In case you didn't hear, Macy's announced at Shop.org that every dollar spent online influences $5.77 in stores.
Multichannel advocates from near and far raised their glasses in celebration. Or at least that's what appeared to happen. You tweeted me, asking for my thoughts, in some cases, asking me to refute the knowledge offered by Macy's. I'll oblige.
I was at Nordstrom in 2003 when we first estimated the dollar amount that our website drove to our full-line stores. It was in 2005 when we further validated this point, doubling our online marketing budget and killing our catalog business and growing online sales and growing comp store sales all at the same time, a feat that I thought would be nearly impossible, a career-changing outcome. It was in 2006 when we used Multichannel Forensics to demonstrate to the Executive team that when you acquire an online customer, the customer becomes a store customer and then becomes a loyal store customer, helping the multichannel leaders in the company use the information to fuel their multichannel integration initiatives.
So do not be surprised when you hear a statistic like this. This kind of stuff has been documented by companies for some time.
But do pay CLOSE ATTENTION to the language used.
One dollar online "influences" $5.77 in stores.
Unless the Shop.org blog is mis-stating something, the choice of the word "influence" is critically important.
There is a fundamental difference between "influence" and "proven to drive incremental profit". When I worked at Nordstrom, we knew how much incremental store volume would disappear if we shut down the website, and we knew how much store volume was simply tied to a customer visiting the website and browsing in the days prior to a retail purchase.
Both components are valuable.
Both metrics demonstrate the need to have a modern e-commerce website and quality online marketing efforts and retail marketing activities and store merchandising strategies and a social media experience.
But do not, for one minute, confuse what the word "influence" means. "Influence" does not result in profit.
Have you ever read a statement like "Our new mannequins influenced a hundred million dollars in sales?"
Have you ever read a statement like "Our new wooden hangers influenced two hundred million dollars in sales?"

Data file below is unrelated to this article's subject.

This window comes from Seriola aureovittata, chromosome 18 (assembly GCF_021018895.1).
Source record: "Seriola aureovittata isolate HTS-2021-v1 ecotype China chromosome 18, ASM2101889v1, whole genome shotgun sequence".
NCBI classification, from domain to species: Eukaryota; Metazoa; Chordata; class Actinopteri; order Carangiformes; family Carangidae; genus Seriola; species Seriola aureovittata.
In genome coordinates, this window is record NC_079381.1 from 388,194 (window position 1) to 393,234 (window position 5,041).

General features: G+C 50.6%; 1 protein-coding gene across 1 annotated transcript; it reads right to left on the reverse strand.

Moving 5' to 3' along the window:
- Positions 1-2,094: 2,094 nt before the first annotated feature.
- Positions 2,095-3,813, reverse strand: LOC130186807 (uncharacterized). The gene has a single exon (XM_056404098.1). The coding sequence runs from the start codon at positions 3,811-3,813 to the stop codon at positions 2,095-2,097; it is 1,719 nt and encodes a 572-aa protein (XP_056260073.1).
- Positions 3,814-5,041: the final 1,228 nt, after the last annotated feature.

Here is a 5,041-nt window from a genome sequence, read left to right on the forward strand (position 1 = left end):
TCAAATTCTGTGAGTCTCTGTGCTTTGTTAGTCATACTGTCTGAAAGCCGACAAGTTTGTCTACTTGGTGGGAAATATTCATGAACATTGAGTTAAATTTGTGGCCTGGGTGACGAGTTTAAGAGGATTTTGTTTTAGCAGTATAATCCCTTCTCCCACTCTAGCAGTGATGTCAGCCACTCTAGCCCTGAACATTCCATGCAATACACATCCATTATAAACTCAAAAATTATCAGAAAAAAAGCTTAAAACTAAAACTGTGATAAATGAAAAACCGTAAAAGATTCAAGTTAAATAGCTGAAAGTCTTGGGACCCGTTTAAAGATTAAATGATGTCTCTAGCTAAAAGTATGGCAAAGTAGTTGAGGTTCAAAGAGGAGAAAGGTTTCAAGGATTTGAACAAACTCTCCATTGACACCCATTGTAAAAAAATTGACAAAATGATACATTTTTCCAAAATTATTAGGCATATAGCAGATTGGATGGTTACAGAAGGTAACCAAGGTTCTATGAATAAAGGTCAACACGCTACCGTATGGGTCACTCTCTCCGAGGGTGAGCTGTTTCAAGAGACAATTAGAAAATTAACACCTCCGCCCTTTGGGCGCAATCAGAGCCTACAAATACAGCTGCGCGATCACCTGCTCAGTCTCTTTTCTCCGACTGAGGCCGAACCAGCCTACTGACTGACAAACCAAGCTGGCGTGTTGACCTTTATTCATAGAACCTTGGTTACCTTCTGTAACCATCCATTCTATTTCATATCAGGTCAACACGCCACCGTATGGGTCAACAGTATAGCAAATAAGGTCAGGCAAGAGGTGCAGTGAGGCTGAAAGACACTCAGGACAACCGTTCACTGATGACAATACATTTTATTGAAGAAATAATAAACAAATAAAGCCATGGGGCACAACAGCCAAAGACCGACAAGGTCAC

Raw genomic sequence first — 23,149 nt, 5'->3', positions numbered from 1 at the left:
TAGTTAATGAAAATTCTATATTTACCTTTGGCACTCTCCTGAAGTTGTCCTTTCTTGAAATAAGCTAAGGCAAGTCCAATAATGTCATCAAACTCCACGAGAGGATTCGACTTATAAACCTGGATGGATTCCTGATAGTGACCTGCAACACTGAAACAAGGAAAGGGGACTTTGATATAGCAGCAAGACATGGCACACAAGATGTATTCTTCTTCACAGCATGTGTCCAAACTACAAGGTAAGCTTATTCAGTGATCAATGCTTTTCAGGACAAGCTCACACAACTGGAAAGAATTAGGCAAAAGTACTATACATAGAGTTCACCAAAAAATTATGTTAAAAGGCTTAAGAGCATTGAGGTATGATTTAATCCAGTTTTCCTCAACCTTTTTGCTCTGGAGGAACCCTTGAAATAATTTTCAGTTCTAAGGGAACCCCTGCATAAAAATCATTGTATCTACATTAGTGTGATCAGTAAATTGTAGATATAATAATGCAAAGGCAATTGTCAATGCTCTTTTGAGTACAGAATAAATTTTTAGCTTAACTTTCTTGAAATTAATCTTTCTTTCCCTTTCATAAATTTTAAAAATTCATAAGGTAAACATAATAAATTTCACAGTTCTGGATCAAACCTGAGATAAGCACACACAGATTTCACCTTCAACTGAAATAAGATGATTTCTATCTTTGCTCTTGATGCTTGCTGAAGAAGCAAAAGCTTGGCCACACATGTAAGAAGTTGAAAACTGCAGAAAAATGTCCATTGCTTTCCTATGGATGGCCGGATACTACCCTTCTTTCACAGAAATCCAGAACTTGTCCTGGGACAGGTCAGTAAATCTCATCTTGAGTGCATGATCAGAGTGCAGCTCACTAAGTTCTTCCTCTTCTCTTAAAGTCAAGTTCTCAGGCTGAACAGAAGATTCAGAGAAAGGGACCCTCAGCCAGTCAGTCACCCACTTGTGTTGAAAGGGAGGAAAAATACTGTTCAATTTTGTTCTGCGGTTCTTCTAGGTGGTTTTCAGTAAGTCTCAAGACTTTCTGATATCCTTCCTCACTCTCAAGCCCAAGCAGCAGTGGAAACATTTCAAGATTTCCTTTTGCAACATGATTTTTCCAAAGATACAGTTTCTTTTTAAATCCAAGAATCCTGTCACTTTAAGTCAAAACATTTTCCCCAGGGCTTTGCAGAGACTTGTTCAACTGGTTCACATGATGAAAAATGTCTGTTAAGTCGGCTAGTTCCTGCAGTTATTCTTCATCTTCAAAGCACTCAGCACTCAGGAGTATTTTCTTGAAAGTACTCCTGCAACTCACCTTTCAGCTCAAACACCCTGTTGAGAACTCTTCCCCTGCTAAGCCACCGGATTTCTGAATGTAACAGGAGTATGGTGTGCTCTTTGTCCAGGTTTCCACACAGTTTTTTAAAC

Have you ever read a statement like "The copy on the price tag influenced three hundred million dollars in sales?"
Of course you haven't heard those statements. But without a doubt, the mannequins and wooden hangers and price tags influence sales, don't they? They don't cause sales, they do influence sales.
And then there's the story of debt.
Retail is a voracious beast that is fueled by debt. The e-commerce channel has no choice but to fuel retail, from the strategic viewpoint of a retail executive team.
Macy's is blessed with an almost hopeless $8,600,000,000 of long-term debt. Have you ever had to manage the crippling weight of $8.6 billion in long-term debt? Last year alone, interest expense was $588,000,000. That's $588 million dollars ... of interest expense.
During the past three years (including the two years prior to the collapse of the economy), Macy's lost $2,800,000,000 profit, and paid $1,600,000,000 in interest payments.
Think about that. How much damage could $1,600,000,000 of incremental online infrastructure investment and/or online marketing have done, both online and in stores? All of that money, instead, was sent to a bank.
So let's temper enthusiasm about the role of a website within a retail brand with a simple metric, a simple "KPI" to use the parlance of the day: During the past three and a half years, the success generated by a website that influences $5.77 of retail sales for every $1 online resulted in a total loss of nearly $2,900,000,000, and significant comp store sales decreases. If the website were truly driving such stellar incremental volume to the stores, wouldn't there be some positive motion in comp store sales results during this timeframe?
Without a doubt, e-commerce, and websites in general, significantly, dramatically influence sales. We have no choice but to offer the customer an outstanding experience. And Macy's deserves to crow about this metric, it's a wonderful finding, a validation of something that people instinctively knew but couldn't prove.
But do not, for one minute, assume that "influence" translates to profit. Or even comp store sales increases. You can invest a ton of money in a perfect online experience, please customers, and not see one penny in incremental sales increases in your retail stores.
Keep this information in mind when your favorite vendor calls you, asking you to invest in e-commerce solutions, using Macy's as a poster child for multichannel integration.
Helping CEOs Understand How Customers Interact With Advertising, Products, Brands, and Channels
September 23, 2009
Special Edition: Shop.org and Macy's
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